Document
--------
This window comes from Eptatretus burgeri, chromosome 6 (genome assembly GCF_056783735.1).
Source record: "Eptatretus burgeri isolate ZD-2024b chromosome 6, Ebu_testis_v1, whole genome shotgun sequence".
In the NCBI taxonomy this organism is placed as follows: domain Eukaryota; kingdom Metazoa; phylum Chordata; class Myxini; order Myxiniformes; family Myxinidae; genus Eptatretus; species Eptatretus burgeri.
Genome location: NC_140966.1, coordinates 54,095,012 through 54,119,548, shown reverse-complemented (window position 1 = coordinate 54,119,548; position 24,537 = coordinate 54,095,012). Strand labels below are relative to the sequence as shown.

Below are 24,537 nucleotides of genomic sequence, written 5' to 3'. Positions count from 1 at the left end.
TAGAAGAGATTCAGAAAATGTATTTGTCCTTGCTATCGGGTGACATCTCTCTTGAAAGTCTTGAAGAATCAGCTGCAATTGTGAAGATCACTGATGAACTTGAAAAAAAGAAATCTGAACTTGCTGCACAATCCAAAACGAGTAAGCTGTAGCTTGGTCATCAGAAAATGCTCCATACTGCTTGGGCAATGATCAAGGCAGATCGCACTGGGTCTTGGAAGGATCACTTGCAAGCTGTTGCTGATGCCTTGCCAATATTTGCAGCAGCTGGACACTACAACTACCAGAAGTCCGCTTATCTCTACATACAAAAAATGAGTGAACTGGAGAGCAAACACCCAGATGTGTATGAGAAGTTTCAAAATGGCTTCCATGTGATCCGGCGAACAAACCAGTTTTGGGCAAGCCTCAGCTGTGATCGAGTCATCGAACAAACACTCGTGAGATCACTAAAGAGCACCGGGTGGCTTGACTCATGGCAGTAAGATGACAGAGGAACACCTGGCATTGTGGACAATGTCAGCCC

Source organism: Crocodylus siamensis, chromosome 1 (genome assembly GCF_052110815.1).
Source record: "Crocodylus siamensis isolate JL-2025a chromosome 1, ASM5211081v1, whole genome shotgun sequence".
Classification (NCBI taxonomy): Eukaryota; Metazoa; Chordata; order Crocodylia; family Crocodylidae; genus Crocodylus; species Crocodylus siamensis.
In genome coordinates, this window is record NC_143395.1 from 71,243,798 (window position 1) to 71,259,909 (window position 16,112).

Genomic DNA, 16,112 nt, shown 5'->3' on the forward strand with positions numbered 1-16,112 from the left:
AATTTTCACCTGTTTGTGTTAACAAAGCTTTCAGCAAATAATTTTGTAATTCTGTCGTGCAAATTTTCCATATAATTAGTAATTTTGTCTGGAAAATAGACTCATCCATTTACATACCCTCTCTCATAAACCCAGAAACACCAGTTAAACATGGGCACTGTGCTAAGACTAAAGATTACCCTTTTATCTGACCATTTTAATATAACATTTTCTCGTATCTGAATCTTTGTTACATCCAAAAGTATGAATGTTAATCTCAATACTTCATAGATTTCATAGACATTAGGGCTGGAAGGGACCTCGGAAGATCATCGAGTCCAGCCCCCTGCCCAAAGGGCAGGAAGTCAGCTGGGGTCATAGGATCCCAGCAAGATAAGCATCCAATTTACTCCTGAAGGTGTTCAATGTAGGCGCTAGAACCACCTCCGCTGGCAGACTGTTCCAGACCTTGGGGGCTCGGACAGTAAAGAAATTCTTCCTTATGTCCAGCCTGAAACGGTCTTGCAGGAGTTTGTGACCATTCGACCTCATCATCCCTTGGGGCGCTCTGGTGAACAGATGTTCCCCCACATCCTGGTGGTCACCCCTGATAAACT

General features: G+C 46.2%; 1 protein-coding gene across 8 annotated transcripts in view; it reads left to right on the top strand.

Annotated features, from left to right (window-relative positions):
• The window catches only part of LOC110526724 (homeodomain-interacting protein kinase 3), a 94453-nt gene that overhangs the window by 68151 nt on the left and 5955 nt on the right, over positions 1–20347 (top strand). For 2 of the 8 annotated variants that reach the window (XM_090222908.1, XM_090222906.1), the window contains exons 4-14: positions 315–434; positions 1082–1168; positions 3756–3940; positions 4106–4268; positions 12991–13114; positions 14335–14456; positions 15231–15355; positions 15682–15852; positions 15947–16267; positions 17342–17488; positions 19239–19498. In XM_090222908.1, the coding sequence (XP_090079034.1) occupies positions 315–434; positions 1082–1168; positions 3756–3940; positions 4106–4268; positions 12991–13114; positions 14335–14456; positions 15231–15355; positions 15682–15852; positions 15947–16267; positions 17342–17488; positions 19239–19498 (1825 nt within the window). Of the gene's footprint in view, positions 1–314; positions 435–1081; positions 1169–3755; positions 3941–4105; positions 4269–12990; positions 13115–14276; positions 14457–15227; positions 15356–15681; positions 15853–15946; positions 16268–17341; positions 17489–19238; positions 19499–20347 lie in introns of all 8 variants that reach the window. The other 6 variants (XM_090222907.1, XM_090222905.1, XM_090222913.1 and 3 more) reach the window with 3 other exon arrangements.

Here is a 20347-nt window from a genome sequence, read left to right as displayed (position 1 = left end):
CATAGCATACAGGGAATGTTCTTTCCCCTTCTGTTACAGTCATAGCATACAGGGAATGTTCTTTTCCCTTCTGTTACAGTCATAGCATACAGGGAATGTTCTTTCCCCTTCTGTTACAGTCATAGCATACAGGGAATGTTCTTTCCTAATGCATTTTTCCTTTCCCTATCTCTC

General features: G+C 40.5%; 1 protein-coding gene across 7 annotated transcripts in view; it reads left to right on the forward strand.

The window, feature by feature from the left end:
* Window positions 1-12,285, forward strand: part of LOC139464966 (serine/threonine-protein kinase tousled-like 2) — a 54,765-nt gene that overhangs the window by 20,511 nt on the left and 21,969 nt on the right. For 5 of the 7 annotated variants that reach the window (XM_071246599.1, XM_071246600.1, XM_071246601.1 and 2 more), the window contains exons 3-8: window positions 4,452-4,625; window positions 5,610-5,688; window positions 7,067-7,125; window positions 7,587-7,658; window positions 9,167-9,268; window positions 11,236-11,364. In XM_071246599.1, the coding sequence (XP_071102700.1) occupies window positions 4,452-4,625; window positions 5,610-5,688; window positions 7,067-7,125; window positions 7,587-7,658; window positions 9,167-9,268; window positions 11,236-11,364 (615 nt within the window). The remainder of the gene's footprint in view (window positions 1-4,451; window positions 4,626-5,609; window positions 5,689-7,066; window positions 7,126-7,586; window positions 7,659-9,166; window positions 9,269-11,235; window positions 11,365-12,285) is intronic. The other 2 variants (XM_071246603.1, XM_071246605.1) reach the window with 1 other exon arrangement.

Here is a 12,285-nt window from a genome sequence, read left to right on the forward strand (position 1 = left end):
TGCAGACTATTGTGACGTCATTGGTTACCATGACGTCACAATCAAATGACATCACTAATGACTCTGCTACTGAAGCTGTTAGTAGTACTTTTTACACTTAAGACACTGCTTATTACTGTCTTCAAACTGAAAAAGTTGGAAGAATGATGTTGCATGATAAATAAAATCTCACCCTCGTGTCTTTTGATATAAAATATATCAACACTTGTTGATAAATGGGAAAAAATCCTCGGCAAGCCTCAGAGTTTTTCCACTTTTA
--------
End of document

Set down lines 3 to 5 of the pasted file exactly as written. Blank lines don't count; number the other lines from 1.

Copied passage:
In the NCBI taxonomy this organism is placed as follows: domain Eukaryota; kingdom Metazoa; phylum Chordata; class Myxini; order Myxiniformes; family Myxinidae; genus Eptatretus; species Eptatretus burgeri.
Genome location: NC_140966.1, coordinates 54,095,012 through 54,119,548, shown reverse-complemented (window position 1 = coordinate 54,119,548; position 24,537 = coordinate 54,095,012). Strand labels below are relative to the sequence as shown.

Below are 24,537 nucleotides of genomic sequence, written 5' to 3'. Positions count from 1 at the left end.